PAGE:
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The word of pod

Chatting in a foreign language with the help of a podcast increases students' ease and confidence, Stephen Manning discovers.

Perhaps the most obvious use of podcasts in the classroom is to study foreign languages, something that Neil Jones has been exploring with his A-level pupils. Neil, deputy headteacher at the Elliott School in Putney, south-west London, felt that it was the best approach for getting pupils acclimatised to conversation and listening in French, German and Spanish.

"We found that listening results at AS-level weren't the best and really needed improvement," says Neil, who is also a languages lead practitioner for the Specialist Schools and Academies Trust. "There were lots of factors, but an important one was lack of practice with vocabulary."

Pupils began experimenting with podcasts in October last year, initially as an audio magazine covering school events and showcasing work, and also school trips. From this, the idea developed of recording the school's three foreign language assistants French, German and Spanish talking on various topics, or being interviewed by Neil. Now these new recordings are made weekly and put on the school website, accompanied by a downloadable worksheet.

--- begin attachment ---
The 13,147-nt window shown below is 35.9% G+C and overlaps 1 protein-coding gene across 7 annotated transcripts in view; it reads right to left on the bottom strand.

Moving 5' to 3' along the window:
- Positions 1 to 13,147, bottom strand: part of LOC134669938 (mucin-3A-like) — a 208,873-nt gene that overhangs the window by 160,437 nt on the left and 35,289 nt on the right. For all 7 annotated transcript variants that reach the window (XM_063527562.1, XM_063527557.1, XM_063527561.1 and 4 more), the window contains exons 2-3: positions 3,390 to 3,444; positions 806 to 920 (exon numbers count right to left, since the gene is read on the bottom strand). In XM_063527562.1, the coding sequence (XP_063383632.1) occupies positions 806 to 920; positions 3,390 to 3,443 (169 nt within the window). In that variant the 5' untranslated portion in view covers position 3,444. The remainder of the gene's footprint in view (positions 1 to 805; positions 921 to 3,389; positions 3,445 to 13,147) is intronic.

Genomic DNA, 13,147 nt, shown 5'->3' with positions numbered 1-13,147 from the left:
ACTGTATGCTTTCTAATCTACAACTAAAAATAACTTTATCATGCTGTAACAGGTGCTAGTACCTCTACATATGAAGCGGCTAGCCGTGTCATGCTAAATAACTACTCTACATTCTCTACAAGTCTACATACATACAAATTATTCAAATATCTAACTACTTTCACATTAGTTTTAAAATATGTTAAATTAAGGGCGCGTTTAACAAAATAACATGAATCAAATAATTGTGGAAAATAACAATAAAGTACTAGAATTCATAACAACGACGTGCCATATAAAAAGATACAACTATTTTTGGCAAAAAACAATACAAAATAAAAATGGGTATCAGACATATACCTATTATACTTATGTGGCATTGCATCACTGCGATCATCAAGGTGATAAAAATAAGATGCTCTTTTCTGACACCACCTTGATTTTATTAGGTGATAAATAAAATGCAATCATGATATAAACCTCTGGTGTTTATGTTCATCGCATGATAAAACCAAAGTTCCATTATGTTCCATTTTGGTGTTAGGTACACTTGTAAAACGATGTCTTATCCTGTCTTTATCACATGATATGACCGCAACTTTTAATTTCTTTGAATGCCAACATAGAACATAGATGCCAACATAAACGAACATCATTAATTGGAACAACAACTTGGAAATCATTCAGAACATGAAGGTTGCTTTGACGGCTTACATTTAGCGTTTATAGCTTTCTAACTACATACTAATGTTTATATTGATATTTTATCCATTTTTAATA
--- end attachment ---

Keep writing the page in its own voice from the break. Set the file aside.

Neil borrowed the idea from a website called, in which a Spanish wife and her English husband chat about all sorts of topics. "It's a great website. The husband made a lot of mistakes, and was corrected, which the pupils liked."

Classroom technology in all forms still has to overcome its gimmicky status. Certainly, the bulk of gizmos in schools seem to be thrown at pupils well before A-level, the idea perhaps being that its main purpose is to grab their interest with something shiny and new.

Certainly, Neil agrees that motivation is the main point of the exercise the kids enjoy accessing the material in this way but argues that, for language learning, this "ears-on" approach will pay off over time. Langpod.html

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